Not All Fun and Taxes When Broncos Win or Lose

You may ask yourself, “Why don’t more athletes live in Massachusetts?” Guess what?  Massachusetts has a jock tax. Think about it, we are home to the New England Patriots, the Boston Red Sox, Boston Celtics and New England Revolution. That is a lot of tax revenue to be made for the Commonwealth. States that do not have a jock tax are Florida, Washington, Texas and Tennessee. That is why those states, especially Florida, are able to successfully recruit those big names and keep them as residents. And I bet you thought the awesome weather was the only reason that athletes live in Florida? Well, partially, but professional athletes, who live in Florida do not have to pay taxes against the income they earn playing there.

So when a player happens to mention they would rather play in one city rather than another, it may not be due to loyalty or rivalry. Although, we would like to think that. They very well could be thinking about their tax return. Keep that in the back of your mind the next time you play fantasy football.

Regardless of the Broncos Win – We don’t discriminate if you are subject to a Jock Tax

Professional NFL player or not, we are here to help you sort through your taxes. Call Alex at 781.849.7200 . Worthtax has a sign-on bonus of our own. In addition to our guaranteed pricing, we are giving $50 American Express gift cards to any new clients who have their taxes completed and filed by WorthTax. Worthtax provides ultra-convenient service and triple check accuracy. We have locations in Quincy, Weymouth and Dedham. Although, if you are a Broncos’ fan and you booed our beloved Patriots, well … don’t do it again!

Superbowl 50 Fun Fact

What is Superbowl 50 without the commercials? Did you know that advertising for Superbowl 50 will generate $377 Million in advertising revenue. Imagine paying taxes on that!

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photo credit: Denver Broncos 2008 Schedule Wallpaper via photopin (license)
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Business Versus Hobby

Business versus hobby? Why does that matter? Because there is a tax impact, that’s why.

Are you tired of the rat race?  Are you ready to make the American dream a reality?  Congratulations, you live in Massachusetts, one of the easiest places in the world to start a business . . . except when that business is not really a business but a hobby.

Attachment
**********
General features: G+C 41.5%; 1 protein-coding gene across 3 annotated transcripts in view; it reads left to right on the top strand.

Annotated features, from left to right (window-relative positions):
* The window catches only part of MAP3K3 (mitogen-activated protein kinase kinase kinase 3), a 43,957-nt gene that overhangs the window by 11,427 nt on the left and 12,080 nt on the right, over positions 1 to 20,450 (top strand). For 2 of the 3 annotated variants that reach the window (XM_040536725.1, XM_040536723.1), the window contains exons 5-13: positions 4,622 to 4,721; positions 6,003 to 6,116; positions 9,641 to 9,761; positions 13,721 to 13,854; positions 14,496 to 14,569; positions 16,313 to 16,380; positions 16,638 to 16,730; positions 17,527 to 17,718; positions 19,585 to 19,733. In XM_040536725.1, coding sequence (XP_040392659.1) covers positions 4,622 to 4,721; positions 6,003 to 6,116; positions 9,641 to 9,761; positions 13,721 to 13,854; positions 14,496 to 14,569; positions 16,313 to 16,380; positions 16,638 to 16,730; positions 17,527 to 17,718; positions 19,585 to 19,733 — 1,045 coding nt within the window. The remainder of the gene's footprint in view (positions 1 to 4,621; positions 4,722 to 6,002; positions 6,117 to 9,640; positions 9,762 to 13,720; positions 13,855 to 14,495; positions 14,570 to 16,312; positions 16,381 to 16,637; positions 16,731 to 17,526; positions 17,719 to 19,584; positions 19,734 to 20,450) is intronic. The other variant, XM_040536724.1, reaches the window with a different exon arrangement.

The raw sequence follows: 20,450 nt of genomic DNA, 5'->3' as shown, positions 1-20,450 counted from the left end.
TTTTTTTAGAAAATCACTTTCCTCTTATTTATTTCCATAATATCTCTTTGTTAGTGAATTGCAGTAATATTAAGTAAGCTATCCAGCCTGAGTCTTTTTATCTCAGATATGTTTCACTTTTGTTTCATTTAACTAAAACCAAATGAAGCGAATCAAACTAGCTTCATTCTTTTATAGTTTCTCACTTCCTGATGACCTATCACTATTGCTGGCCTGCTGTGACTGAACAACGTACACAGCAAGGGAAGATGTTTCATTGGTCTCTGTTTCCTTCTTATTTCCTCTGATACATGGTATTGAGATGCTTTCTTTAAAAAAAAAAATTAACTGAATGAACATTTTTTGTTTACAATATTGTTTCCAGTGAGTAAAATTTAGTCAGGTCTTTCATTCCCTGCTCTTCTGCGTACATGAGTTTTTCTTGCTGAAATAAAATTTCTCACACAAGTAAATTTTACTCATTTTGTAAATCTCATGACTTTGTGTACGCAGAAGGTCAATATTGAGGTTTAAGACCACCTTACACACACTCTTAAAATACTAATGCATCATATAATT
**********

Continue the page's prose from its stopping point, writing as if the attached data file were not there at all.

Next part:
Business versus Hobby

The First Five Years of a Business

Many businesses tend to lose money the first couple of years of operation. It usually takes five years to make a profit. Because they are a business they get to write off all of their losses. Here is where a business versus hobby will pan out. If you have a hobby, you can only use the losses to offset any incidental hobby income. The tax benefits of having a business has led many a taxpayer to run afoul of the IRS. While there is no single hard and fast rule that one can use to determine if you have a hobby or a business, the IRS has a list of criteria that one can use to make that determination.

  1. The manner in which the taxpayer carries on the activity. Do they complete accurate books? Were records used to improve performance?
  2. The expertise of the taxpayer or his advisers. Did the taxpayer study the activities business practices? Did they consult with experts?
  3. The time and effort expended by the taxpayer in carrying on the activity. Do they devote much of their personal time and effort?
  4. The expectation that the assets used in the activity may appreciate in value. Is the plan to generate profits through asset appreciation?
  5. The success of the taxpayer in carrying on similar or dissimilar activities. Have they converting them from unprofitable to profitable?
  6. The taxpayers history of income or losses with respect to the activity. Has the taxpayer become profitable in a reasonable amount of time?
  7. The amount of occasional profits. Even a single year of profits can be a strong indication that an activity is not a hobby.
  8. The financial status of the taxpayer. Does the taxpayer have other income sources that are being offset by the losses of the activity?
  9. Does the activity lack elements of personal pleasure or recreation? If the activity has large personal elements it is indicative of a hobby.

A Likely Hobby